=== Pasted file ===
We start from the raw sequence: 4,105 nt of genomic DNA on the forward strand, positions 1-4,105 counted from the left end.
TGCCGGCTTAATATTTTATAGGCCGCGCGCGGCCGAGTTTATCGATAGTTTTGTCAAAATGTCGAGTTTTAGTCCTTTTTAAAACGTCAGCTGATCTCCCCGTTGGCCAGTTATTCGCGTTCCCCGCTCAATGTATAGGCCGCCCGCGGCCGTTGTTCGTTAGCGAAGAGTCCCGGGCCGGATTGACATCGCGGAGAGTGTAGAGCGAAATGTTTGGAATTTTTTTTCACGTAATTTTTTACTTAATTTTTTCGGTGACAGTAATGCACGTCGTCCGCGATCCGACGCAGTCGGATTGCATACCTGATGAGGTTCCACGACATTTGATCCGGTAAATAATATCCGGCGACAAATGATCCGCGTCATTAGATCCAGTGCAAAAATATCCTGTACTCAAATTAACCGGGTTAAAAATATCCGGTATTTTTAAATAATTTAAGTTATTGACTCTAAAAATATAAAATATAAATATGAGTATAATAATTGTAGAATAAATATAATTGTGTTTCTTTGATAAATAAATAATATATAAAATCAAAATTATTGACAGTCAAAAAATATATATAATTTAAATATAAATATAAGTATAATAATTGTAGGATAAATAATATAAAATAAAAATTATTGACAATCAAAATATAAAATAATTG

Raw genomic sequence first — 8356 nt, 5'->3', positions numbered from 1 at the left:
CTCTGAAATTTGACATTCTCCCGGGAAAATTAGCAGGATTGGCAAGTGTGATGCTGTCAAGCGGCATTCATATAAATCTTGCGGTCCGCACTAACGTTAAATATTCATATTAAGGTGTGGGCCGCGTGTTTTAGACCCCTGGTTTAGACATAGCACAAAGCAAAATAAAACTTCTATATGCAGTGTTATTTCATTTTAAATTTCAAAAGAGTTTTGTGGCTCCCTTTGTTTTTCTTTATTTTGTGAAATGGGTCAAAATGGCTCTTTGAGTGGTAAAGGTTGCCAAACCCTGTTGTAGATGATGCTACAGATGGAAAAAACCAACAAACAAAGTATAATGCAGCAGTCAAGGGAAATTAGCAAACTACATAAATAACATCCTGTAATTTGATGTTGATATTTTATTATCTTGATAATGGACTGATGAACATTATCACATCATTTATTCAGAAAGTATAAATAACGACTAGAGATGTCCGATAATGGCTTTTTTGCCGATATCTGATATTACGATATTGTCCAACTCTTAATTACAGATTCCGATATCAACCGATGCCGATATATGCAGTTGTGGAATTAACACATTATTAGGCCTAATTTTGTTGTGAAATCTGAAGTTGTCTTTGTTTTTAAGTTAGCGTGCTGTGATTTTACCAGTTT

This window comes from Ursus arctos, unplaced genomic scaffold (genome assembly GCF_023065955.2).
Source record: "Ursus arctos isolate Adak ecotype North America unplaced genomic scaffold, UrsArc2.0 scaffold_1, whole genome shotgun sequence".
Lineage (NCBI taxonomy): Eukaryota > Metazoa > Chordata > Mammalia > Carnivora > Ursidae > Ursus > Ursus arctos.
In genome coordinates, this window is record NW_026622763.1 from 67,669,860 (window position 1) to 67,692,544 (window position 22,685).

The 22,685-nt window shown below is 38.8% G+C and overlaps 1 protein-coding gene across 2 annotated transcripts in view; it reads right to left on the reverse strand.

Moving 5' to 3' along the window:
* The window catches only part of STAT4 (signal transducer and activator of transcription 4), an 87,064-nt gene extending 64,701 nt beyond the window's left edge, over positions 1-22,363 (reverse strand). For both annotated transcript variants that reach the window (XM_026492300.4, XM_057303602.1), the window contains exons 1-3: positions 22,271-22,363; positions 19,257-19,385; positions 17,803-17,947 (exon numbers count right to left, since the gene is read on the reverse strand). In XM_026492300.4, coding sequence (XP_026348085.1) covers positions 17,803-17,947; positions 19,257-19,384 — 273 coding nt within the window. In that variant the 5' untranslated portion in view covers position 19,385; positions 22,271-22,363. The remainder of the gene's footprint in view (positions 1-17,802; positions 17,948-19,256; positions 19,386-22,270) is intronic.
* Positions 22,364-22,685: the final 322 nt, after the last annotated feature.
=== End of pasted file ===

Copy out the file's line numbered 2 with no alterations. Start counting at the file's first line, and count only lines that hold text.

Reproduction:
TGCCGGCTTAATATTTTATAGGCCGCGCGCGGCCGAGTTTATCGATAGTTTTGTCAAAATGTCGAGTTTTAGTCCTTTTTAAAACGTCAGCTGATCTCCCCGTTGGCCAGTTATTCGCGTTCCCCGCTCAATGTATAGGCCGCCCGCGGCCGTTGTTCGTTAGCGAAGAGTCCCGGGCCGGATTGACATCGCGGAGAGTGTAGAGCGAAATGTTTGGAATTTTTTTTCACGTAATTTTTTACTTAATTTTTTCGGTGACAGTAATGCACGTCGTCCGCGATCCGACGCAGTCGGATTGCATACCTGATGAGGTTCCACGACATTTGATCCGGTAAATAATATCCGGCGACAAATGATCCGCGTCATTAGATCCAGTGCAAAAATATCCTGTACTCAAATTAACCGGGTTAAAAATATCCGGTATTTTTAAATAATTTAAGTTATTGACTCTAAAAATATAAAATATAAATATGAGTATAATAATTGTAGAATAAATATAATTGTGTTTCTTTGATAAATAAATAATATATAAAATCAAAATTATTGACAGTCAAAAAATATATATAATTTAAATATAAATATAAGTATAATAATTGTAGGATAAATAATATAAAATAAAAATTATTGACAATCAAAATATAAAATAATTG